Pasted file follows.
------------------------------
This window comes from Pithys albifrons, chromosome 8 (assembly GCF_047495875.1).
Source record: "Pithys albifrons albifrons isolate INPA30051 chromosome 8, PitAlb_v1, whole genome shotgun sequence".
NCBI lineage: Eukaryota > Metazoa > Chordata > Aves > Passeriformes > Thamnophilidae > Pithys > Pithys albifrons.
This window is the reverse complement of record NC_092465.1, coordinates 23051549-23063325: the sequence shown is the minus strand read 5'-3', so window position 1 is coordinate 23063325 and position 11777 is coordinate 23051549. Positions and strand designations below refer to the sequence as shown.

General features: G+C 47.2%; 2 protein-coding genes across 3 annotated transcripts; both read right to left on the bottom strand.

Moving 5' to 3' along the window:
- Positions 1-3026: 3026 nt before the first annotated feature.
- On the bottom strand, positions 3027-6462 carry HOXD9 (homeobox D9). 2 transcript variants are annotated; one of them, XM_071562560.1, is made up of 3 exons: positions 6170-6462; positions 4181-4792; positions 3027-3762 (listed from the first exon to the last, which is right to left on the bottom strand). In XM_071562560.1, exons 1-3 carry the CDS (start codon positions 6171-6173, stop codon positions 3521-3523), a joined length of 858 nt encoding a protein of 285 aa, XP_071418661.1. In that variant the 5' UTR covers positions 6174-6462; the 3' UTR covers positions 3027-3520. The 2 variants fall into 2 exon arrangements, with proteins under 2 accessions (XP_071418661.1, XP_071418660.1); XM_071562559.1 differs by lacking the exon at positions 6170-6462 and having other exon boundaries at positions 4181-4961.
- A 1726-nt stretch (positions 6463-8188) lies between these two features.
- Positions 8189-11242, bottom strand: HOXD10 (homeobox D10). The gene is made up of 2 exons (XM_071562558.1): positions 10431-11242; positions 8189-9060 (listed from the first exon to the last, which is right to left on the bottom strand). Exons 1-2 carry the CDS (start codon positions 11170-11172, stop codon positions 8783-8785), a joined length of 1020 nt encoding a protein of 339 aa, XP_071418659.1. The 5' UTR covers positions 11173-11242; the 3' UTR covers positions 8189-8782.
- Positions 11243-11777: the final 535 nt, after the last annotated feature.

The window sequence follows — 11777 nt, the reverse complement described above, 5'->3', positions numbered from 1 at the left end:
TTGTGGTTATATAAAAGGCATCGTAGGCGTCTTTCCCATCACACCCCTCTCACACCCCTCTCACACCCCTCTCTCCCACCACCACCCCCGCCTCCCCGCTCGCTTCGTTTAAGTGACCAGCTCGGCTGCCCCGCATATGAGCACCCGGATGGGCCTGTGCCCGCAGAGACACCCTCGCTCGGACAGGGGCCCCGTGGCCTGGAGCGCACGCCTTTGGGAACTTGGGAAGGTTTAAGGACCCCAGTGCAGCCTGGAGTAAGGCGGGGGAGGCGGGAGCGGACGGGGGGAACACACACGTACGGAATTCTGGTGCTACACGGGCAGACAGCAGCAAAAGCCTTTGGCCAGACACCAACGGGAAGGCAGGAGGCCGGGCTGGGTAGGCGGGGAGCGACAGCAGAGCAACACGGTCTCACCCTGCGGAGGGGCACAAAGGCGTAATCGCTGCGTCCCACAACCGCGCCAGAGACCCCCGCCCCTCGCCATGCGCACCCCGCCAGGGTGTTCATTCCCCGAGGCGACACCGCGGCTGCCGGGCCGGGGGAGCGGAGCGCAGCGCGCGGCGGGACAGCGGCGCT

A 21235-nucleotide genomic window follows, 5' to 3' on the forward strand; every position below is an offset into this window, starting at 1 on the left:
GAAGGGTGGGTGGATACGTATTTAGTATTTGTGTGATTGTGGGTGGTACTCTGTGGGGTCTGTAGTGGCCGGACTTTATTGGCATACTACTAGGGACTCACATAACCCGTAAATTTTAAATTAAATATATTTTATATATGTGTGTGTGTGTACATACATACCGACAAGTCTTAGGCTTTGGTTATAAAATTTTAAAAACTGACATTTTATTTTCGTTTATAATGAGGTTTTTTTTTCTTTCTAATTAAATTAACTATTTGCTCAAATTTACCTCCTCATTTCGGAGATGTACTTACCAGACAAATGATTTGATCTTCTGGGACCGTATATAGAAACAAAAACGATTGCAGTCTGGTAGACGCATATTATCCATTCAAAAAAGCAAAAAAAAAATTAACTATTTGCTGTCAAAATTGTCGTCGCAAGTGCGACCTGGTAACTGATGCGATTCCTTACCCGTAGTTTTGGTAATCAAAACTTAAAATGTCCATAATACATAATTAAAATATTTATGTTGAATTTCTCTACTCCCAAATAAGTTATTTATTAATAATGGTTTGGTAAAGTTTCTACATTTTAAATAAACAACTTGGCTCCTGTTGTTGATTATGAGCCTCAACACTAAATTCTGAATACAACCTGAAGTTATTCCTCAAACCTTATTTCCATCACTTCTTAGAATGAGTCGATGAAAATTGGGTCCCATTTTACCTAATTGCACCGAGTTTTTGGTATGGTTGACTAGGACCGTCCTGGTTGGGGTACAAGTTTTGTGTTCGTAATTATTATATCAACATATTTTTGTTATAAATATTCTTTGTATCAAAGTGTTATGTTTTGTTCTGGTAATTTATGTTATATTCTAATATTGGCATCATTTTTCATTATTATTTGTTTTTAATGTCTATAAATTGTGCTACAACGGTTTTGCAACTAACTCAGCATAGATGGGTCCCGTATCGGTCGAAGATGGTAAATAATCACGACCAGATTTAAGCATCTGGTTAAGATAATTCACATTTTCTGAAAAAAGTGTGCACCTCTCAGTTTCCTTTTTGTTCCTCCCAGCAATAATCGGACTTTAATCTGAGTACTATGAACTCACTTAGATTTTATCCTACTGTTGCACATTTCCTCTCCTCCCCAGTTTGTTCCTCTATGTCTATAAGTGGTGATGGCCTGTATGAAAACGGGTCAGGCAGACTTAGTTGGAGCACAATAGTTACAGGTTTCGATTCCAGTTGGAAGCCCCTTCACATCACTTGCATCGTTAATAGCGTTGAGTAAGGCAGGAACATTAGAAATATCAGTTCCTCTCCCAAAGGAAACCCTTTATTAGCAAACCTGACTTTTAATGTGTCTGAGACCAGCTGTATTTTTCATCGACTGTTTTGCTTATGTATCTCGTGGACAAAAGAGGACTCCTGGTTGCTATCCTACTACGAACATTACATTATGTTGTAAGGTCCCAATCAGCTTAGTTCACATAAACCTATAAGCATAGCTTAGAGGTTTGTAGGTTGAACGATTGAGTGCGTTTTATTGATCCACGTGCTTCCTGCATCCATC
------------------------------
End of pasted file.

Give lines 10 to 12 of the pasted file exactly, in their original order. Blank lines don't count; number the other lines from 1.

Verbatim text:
- Positions 8189-11242, bottom strand: HOXD10 (homeobox D10). The gene is made up of 2 exons (XM_071562558.1): positions 10431-11242; positions 8189-9060 (listed from the first exon to the last, which is right to left on the bottom strand). Exons 1-2 carry the CDS (start codon positions 11170-11172, stop codon positions 8783-8785), a joined length of 1020 nt encoding a protein of 339 aa, XP_071418659.1. The 5' UTR covers positions 11173-11242; the 3' UTR covers positions 8189-8782.
- Positions 11243-11777: the final 535 nt, after the last annotated feature.

The window sequence follows — 11777 nt, the reverse complement described above, 5'->3', positions numbered from 1 at the left end: